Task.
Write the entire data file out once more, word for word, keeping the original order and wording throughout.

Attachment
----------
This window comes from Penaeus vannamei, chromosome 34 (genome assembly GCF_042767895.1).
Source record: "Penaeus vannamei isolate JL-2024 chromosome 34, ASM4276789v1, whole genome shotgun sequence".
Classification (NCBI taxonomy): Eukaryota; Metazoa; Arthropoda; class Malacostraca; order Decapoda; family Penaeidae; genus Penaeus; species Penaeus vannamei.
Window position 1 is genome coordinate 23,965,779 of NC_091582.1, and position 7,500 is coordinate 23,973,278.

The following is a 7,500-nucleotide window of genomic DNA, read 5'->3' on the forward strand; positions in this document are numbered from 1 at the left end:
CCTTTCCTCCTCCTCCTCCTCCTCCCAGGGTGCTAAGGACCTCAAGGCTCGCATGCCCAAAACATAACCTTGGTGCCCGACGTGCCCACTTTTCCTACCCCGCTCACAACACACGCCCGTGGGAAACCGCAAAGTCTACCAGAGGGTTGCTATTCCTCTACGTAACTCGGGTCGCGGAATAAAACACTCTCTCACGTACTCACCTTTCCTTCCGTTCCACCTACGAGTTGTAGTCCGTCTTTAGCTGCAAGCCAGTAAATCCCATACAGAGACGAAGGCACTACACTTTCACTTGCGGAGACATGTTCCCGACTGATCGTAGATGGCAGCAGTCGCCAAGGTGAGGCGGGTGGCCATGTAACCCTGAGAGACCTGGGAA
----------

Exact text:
This window comes from Penaeus vannamei, chromosome 34 (genome assembly GCF_042767895.1).
Source record: "Penaeus vannamei isolate JL-2024 chromosome 34, ASM4276789v1, whole genome shotgun sequence".
Classification (NCBI taxonomy): Eukaryota; Metazoa; Arthropoda; class Malacostraca; order Decapoda; family Penaeidae; genus Penaeus; species Penaeus vannamei.
Window position 1 is genome coordinate 23,965,779 of NC_091582.1, and position 7,500 is coordinate 23,973,278.

The following is a 7,500-nucleotide window of genomic DNA, read 5'->3' on the forward strand; positions in this document are numbered from 1 at the left end:
CCTTTCCTCCTCCTCCTCCTCCTCCCAGGGTGCTAAGGACCTCAAGGCTCGCATGCCCAAAACATAACCTTGGTGCCCGACGTGCCCACTTTTCCTACCCCGCTCACAACACACGCCCGTGGGAAACCGCAAAGTCTACCAGAGGGTTGCTATTCCTCTACGTAACTCGGGTCGCGGAATAAAACACTCTCTCACGTACTCACCTTTCCTTCCGTTCCACCTACGAGTTGTAGTCCGTCTTTAGCTGCAAGCCAGTAAATCCCATACAGAGACGAAGGCACTACACTTTCACTTGCGGAGACATGTTCCCGACTGATCGTAGATGGCAGCAGTCGCCAAGGTGAGGCGGGTGGCCATGTAACCCTGAGAGACCTGGGAA